Bristol pizza crawl

“With all these new openings, how do you decide on where to go, or rather, where to begin? We decided there was only one thing for it…”

Loosening her belt a notch or two, Ishita Wilkins sets out to grab as many different slices of Bristol’s pizza action as she can – all in one sitting…

Unless you are new to Bristol or have been cloistered away somewhere, you can’t fail to notice the flurry of independent pizza restaurants that have opened in Bristol over the last eighteen months or so. Pizza, it is safe to say, is having a moment.

Modern day pizza has Italy to thank, arriving there via the Greek port colony of Naples; it was originally food for sailors, dockers and the poor. Sold from kitchen windows or street-side stalls, tomatoes from the New World, thought to be poisonous and inedible, were added out of necessity during lean times. Sliced and served with olive oil, herbs and often a dried buffalo milk cheese; it staved off hunger. With variations across North Africa, the Mediterranean and into the Middle East, pizza lends itself to experimentation (although, for me, pineapple is pushing it…).


With all these new openings, how do you decide on where to go, or rather, where to begin? We decided there was only one thing for it: to smash our piggy banks, extract our food funds and set out on a pizza crawl.

First stop, Pizza Workshop on North Street, Southville
Long communal tables, natural wood, bright orange detail and an open kitchen; the pizza here was the closest to a traditional Napolitana. The sourdough bases – whose dough are fermented over 30 hours – were thin and beautifully crisp, with the fabled San Marzano tomatoes used for the homemade sauce. On the menu, alongside four classic pizzas, there were four with seasonal toppings. (For those who are keen, these guys also run pizza-making workshops here, where you can learn the secrets of the pizzaiola.)
We tried: Number 2 (no sniggering): tomato, Fior di Latte, garlic, anchovies, capers and oregano. Classy.

Next up, Bertha’s Sourdough Pizza on Gaol Ferry Steps, Whapping Wharf
A recent opening and a departure from the iconic sunflower-yellow Land Rover; the new home for Bertha’s is a bright and airy conversion of what used to be the stables for the Old City Gaol on Spike Island. Slowly fermented sourdough bases with a tomato sauce made from Isle of Wight tomatoes are wood-fired in a custom-built brick oven, made in Napoli. Soft, charred and crisp at the edges, the pizzas have modern twists: think hot honey over pepperoni, and lacto-fermented peppers with anchovy, for example.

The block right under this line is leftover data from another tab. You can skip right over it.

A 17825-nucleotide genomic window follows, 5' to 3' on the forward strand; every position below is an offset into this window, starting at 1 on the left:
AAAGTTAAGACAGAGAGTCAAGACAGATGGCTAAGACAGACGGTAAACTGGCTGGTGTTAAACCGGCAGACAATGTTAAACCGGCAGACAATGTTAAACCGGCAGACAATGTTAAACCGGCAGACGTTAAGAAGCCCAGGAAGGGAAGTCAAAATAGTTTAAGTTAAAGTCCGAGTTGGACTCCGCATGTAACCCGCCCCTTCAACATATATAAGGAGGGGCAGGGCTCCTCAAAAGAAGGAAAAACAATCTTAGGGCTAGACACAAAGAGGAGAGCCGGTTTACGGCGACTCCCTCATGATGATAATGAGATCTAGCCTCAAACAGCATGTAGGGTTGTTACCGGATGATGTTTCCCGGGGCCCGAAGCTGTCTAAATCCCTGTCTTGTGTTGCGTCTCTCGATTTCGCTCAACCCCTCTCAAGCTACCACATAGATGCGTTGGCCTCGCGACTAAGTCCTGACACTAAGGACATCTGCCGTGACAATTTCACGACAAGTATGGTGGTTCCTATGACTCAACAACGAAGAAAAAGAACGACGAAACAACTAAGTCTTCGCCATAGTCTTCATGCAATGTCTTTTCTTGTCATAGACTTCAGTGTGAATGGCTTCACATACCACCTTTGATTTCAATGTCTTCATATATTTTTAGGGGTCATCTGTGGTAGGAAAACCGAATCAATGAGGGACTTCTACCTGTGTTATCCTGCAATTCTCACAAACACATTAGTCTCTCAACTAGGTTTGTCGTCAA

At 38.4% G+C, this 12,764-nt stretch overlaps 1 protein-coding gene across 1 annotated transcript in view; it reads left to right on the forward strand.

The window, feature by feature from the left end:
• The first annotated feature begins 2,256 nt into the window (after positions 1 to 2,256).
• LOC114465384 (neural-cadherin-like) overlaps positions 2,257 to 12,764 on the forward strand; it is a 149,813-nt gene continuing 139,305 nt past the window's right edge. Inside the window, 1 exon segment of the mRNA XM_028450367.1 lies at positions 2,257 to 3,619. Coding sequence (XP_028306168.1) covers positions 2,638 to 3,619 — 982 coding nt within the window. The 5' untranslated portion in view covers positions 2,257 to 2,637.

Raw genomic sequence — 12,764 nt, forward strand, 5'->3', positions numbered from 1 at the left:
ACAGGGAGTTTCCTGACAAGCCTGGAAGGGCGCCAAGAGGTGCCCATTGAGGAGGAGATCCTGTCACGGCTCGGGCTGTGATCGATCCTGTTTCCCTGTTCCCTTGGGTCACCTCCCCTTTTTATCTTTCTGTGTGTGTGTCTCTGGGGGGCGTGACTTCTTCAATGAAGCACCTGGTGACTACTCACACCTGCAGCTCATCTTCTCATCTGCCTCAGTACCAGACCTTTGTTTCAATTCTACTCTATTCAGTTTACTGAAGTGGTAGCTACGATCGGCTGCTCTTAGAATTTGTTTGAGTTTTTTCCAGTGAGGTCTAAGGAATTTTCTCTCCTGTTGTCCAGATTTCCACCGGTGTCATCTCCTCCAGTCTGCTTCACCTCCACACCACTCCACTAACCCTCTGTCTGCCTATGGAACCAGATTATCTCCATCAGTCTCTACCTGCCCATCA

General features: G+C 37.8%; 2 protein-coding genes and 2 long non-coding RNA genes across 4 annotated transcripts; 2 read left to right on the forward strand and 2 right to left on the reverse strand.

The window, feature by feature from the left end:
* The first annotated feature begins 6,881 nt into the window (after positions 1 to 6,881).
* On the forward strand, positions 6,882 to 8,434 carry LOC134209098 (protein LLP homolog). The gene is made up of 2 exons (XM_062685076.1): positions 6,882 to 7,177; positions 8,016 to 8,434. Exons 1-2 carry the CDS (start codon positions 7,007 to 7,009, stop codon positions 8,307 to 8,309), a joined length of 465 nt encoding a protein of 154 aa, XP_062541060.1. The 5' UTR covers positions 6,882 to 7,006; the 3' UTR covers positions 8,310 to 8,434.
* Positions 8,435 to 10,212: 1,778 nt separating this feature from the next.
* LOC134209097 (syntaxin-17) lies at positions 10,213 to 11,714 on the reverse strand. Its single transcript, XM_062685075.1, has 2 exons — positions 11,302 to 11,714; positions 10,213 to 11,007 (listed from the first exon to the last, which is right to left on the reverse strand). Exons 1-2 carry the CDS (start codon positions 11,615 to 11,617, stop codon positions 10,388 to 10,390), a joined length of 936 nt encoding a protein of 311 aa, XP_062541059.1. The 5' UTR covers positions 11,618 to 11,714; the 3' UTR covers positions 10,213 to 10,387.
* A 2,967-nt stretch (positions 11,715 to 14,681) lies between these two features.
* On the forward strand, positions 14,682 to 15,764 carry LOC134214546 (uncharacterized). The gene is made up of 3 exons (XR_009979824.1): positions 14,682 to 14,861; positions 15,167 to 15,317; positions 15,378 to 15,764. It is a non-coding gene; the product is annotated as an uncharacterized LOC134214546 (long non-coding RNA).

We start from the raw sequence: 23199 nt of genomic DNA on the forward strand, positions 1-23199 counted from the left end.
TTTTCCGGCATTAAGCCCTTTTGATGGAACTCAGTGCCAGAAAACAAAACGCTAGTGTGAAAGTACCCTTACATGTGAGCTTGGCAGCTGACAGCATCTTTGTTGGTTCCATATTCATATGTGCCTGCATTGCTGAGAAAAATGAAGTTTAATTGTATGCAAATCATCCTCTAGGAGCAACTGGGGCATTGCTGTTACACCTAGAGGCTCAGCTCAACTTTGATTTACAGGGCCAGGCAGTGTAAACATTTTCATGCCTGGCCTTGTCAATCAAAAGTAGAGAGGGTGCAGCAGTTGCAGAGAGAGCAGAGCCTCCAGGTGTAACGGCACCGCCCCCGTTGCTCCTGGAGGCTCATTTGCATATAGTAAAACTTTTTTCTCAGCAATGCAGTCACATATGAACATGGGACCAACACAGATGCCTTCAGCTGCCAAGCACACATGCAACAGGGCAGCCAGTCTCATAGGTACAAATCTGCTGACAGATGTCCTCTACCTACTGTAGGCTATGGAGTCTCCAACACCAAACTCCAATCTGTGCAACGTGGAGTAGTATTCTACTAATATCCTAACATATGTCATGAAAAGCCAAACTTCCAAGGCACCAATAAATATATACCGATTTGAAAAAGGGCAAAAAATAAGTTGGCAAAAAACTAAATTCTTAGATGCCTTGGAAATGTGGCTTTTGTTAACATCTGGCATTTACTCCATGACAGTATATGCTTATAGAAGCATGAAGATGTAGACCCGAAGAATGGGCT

We tried: the Margherita and the special, Burrata – roasted mushrooms, Stracciatella (a cream-infused buffalo milk cheese), garlic oil and herbs. One of the favourites of the evening.

Third stop, Pi Shop on Lower Guinea Street
Housed in the basement of the exclusive re-development of Bristol General Hospital, Pi Shop is run by the team behind Michelin-starred Casamia. A brilliant white space with blonde wood and opulent copper detail, it is not at all stuffy or snooty. Again wood-fired and featuring a sourdough base, the pizzas were thicker and more flat-bread-like than the others. Alongside affordable classics such as the Margherita and JR, named after Jon-Ray Sanchez-Inglesius, there are unusual topping combinations such as slow cooked lamb, pickled cucumber, mint and yoghurt; and luxe ingredients like wagyu and grated fresh black truffle. 
We tried: the Margherita and the Carbonara – coppa, 36-month-aged parmesan, egg yolk and additional fresh black truffle. These pizzas were saucy (steady, I mean in consistency), and deluxe.

Onwards to Pizzarova at Wapping Wharf
Housed in a converted shipping container in the newly developed Whapping Wharf, this place is takeaway only. In dry weather, there are tables and chairs that you can sit and eat at but if you’re after a restaurant experience, you’re best off heading to their branch on Gloucester Road. So, to the pizzas (yep, you guessed it, wood-fired and sourdough): these are perfect for those who are particular about their toppings, thanks to the ‘create your own’ option. If you’re being indecisive however, the guys here will have plenty of suggestions for you.
We tried: the Margherita. Having arriving a few minutes before closing when the kitchen was winding down, I suspect we didn’t get a representative example of their pizza; the base was on the brittle side rather than crisp, and while they were generous with the cheese, it was a bit firm for us, as oppposed to molten. Definitely one to revisit…

Finally, Flour & Ash on Cheltenham Road
Zinc topped, pared back and utilitarian, Flour & Ash has a cosy and friendly vibe. An open kitchen houses a wood oven, custom built in Gloucestershire, and a small kitchen space means that everything on the menu is either cooked in said oven or dipped in the fryer. The sourdough bases have the longest fermentation time at three days, giving them a satisfying char and chew.
We tried: the ox cheek number with red wine ragu, béchamel, and Grana Padano – it’s a true classic here and very hard to beat. With weekly specials, we also tucked into a marrow bone pizza, with shallot, pickled walnut, capers and parsley – pure pizza joy, and a joint favourite of the evening.

One day barely allows you to scratch the surface of what Bristol has to offer in terms of Pizza, but what our crawl did afirm was that the perfect pizza is in the palate of the beholder, and whether you gave a traditional or more modern in inclination, your perfect pizza is guaranteed to be found somewhere in this fine city.


 

Isita writes a local food blog and tweets @foodwithmustard